What Are Spiritual Practices?

By Frederic and Mary Ann Brussat

From: Spirituality and Practice Website

Spiritual practices have always been at the heart and soul of the world’s religions, and they are also key elements of today’s less organized spirituality movements. They help us discover our deepest values, address our longing to connect with the divine, and propel us on the journey to wholeness — all aspects of spirituality.

Spiritual practices are specific activities you do to deepen your relationships with the sacred and the world around you. Practices help you connect to God (or whatever name you use to describe that “something more” beyond yourself). They enable you to become actively engaged with your inner or “true” selves — the depth of your being. And they expand the breadth of your experiences, encouraging you to relate in a particular way to other people and the whole creation, including animate and inanimate beings.

“We are what we practice,” Jewish writer Avram Davis observed. “If we become angry a lot, then essentially we are practicing anger. And we get quite good at it. Conversely, if we practice being joyful, then a joyful person is what we become.” So we practice all kinds of things all the time, but the decision to do spiritual practices is intentional. These activities have meaning and purpose, and they influence how we live our lives.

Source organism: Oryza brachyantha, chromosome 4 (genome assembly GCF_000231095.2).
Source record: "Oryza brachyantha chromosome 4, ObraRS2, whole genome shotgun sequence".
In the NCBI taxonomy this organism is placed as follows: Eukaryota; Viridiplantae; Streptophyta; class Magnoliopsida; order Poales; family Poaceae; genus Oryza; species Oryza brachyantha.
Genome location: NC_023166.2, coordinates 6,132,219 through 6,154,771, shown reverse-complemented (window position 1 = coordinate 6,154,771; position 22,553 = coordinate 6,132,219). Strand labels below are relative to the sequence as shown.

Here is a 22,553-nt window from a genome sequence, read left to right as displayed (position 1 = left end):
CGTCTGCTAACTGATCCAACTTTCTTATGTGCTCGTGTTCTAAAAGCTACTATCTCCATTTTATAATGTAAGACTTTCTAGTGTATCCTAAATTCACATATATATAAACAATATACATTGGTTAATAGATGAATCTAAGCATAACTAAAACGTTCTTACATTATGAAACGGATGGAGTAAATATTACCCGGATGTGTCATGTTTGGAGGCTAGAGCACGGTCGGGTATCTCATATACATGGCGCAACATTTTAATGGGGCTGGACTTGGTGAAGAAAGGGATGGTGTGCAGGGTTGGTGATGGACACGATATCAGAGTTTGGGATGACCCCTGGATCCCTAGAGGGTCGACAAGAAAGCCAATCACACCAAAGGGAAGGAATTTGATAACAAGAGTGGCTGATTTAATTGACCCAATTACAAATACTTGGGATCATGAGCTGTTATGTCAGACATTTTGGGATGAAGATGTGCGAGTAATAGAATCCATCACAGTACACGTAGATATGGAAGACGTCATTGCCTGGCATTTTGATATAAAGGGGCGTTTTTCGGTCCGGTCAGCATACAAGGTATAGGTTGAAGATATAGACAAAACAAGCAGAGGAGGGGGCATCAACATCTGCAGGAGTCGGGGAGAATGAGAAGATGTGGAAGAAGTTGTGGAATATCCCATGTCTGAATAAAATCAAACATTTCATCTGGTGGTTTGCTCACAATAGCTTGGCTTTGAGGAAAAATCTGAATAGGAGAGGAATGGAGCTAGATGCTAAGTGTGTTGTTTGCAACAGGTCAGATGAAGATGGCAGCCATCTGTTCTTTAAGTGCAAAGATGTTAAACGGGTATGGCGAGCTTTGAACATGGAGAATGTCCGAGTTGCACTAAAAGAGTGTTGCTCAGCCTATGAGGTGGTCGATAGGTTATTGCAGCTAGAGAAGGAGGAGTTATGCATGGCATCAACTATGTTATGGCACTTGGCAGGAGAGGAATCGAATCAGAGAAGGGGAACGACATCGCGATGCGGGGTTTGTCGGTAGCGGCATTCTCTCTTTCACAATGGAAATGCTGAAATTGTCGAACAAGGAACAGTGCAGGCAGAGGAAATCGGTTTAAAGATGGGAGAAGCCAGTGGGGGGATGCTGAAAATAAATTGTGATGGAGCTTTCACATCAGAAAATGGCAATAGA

Practices are usually very concrete and practical. They specify just how you can walk your talk. Sometimes before you can act, however, you may need to clarify your values and beliefs. Asking and living with questions is a kind of practice. Some practices require setting aside a special place and time, but most of them can be done in the midst of your daily life.

A spiritual practice does not have to be hard. It rewards presence, not effort. Some practices do yield an outcome, but many are done simply for their own sake. And practice does not make perfect. Don’t expect to overcome all your weaknesses and fix all your problems. Indeed, difficulties are to be expected and can be used as aids on your journey.

Practice is a process, and it changes over time. You may make a commitment to do a specific activity for years or you may get what you need from it in a day.

Read More at spiritualityandpractice.com

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